Time passes...

Can Inform 7 take a game turn if the player hasn’t inputted any text or characters for some time? I know that could be a little problematic as it could interfere with the oops command or potentially wipe the current line of (unentered) text from the player. I’d like to have something like the ‘automatic’ passing of time, as famously seen in the ZX Spectrum ‘The Hobbit’. Time passes… Thorn sits and sings about gold. and so on. I’ve scoured the Inform manual and extensions but I can’t see anything that could count duration from the last character typed, or proceed with a ‘wait’ command after a specific amount of time.

Any help much appreciated.

What you’re talking about introduces lots of complications and logistical things that you’ll have to think about. But it is possible, and you can use my extension Glulx Real Time to provide most of the functionality you’ll need.

If at all possible, work using the Windows version of I7. The built-in interpreter is much more strict and fails on incompatible events that the Mac IDE terp won’t even blink at. You want to catch those issues early on.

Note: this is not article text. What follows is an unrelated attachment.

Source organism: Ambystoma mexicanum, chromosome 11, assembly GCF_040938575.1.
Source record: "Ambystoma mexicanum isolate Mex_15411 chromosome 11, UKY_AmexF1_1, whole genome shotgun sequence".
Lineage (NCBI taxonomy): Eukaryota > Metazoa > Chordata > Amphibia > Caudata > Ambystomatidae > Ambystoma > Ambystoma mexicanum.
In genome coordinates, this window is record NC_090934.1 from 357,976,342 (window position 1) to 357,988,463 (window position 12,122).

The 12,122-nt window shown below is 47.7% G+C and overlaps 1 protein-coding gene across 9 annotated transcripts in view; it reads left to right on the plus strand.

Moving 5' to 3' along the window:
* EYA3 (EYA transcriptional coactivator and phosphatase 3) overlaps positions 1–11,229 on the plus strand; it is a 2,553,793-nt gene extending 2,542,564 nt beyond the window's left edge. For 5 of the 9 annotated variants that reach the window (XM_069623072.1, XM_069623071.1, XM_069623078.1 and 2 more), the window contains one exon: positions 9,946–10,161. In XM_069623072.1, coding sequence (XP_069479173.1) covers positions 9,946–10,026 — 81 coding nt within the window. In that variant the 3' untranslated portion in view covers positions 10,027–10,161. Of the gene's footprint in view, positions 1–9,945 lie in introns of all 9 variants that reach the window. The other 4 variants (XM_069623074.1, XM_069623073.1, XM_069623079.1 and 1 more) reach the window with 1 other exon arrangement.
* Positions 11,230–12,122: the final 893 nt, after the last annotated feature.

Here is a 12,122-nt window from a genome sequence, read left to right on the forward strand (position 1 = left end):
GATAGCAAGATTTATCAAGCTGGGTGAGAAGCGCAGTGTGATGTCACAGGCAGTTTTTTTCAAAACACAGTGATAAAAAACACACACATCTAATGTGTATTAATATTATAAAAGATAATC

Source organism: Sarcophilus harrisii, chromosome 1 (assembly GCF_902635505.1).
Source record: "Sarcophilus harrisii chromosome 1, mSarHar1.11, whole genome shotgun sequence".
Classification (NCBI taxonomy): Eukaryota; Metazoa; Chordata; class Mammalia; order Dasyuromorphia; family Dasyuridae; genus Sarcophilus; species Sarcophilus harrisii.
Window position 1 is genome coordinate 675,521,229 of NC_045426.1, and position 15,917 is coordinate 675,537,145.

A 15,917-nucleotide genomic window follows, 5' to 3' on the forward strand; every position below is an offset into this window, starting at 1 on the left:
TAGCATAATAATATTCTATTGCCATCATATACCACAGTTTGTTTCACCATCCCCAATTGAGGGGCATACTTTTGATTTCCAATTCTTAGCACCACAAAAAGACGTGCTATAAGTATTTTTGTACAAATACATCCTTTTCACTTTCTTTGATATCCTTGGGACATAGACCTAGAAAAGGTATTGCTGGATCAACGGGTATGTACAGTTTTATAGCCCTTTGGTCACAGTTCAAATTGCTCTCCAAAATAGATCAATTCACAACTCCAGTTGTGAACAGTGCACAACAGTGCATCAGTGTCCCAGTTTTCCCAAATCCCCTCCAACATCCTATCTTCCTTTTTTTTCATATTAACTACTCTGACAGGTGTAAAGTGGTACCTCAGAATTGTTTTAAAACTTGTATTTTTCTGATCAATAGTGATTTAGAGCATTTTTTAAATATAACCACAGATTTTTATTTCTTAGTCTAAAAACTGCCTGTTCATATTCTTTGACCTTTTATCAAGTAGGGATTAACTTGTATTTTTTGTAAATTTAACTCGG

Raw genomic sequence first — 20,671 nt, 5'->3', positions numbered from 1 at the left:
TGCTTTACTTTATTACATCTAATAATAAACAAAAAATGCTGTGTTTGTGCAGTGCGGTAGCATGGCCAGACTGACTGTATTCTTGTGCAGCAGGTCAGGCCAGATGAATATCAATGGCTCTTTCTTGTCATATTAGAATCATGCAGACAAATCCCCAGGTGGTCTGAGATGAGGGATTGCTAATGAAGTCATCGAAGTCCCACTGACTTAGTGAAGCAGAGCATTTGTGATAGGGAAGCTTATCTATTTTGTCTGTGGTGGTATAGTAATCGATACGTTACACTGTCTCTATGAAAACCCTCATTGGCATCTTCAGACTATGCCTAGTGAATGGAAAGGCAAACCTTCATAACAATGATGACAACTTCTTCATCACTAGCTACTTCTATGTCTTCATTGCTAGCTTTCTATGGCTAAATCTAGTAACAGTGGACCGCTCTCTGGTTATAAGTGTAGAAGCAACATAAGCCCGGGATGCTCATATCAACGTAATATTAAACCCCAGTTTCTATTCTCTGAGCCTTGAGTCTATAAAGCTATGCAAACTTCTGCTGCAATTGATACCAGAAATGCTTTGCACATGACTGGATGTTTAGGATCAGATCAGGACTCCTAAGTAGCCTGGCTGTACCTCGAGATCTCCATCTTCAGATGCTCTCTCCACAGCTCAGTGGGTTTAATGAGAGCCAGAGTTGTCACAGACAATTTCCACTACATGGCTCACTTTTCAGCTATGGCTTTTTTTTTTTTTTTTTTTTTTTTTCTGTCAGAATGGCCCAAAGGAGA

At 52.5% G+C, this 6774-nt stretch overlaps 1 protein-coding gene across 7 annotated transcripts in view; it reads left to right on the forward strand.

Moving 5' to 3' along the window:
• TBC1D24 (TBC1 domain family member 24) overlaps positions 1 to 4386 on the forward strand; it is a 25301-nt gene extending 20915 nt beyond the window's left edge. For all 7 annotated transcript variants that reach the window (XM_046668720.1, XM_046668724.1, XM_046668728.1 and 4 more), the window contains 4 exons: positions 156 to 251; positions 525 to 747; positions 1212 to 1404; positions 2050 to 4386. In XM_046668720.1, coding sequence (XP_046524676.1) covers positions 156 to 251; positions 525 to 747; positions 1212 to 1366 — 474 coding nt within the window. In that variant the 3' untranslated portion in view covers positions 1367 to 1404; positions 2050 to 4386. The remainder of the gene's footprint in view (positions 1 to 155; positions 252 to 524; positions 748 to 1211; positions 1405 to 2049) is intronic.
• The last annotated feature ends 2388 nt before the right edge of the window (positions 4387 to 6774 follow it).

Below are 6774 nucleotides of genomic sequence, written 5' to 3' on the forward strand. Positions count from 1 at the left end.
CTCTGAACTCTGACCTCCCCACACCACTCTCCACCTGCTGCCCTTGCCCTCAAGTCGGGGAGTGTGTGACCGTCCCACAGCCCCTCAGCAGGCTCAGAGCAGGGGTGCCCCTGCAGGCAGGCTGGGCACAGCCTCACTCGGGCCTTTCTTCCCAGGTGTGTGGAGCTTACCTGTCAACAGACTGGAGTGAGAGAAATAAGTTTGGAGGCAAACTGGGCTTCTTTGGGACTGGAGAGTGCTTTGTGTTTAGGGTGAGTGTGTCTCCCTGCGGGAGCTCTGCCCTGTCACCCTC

I was looking for your extension as a reply to this issue, Erik, but I couldn’t find it in the public library. FYI.

Out of curiosity - why is the Windows interpreter stricter than the Mac interpreter? That doesn’t make much sense, does it?

Thanks for the swift reply, Erik. This is good news. I have been reading your documentation and examples for your extension but I’m still a little lost as to where to begin I’m afraid. I’m curious what you think the problems I’m likely to face will be.

A more succinct way of describing what I’d like is for Inform to enter the command ‘wait’ if the player hasn’t pressed a key (typed a character) for, say, thirty seconds. I don’t mind if that means the text that the player might have already written is lost.

Thanks again!

The player will probably mind. In fact, generally speaking, the player will probably be very annoyed.

I would recommend you take a look at Infocom’s Border Zone. It implements the effect you want - without hijacking the player’s command.

Okay, if the text the player has typed stays or returns then that would be better! Playing Border Zone again now, though I haven’t yet got to a part where it is doing this effect.

Well, it’s in the very beginning, really. The first chapter.

Wait long enough and you’ll see things happening while you’re waiting. It’s not like typing “wait”; it’s more like the game’s turn counter increasing with time despite your input.

You will see this in practical terms in bold, I think. As you’re trying to complete your task, you’ll be told at various points of the progress of the authorities - and this bit is done in real-time.

This is more visible at set times. For instance, at 17:41, arrived at in real-time (or by typing wait), the train goes to a tunnel, and you get a message telling you so. This does not interrupt your input.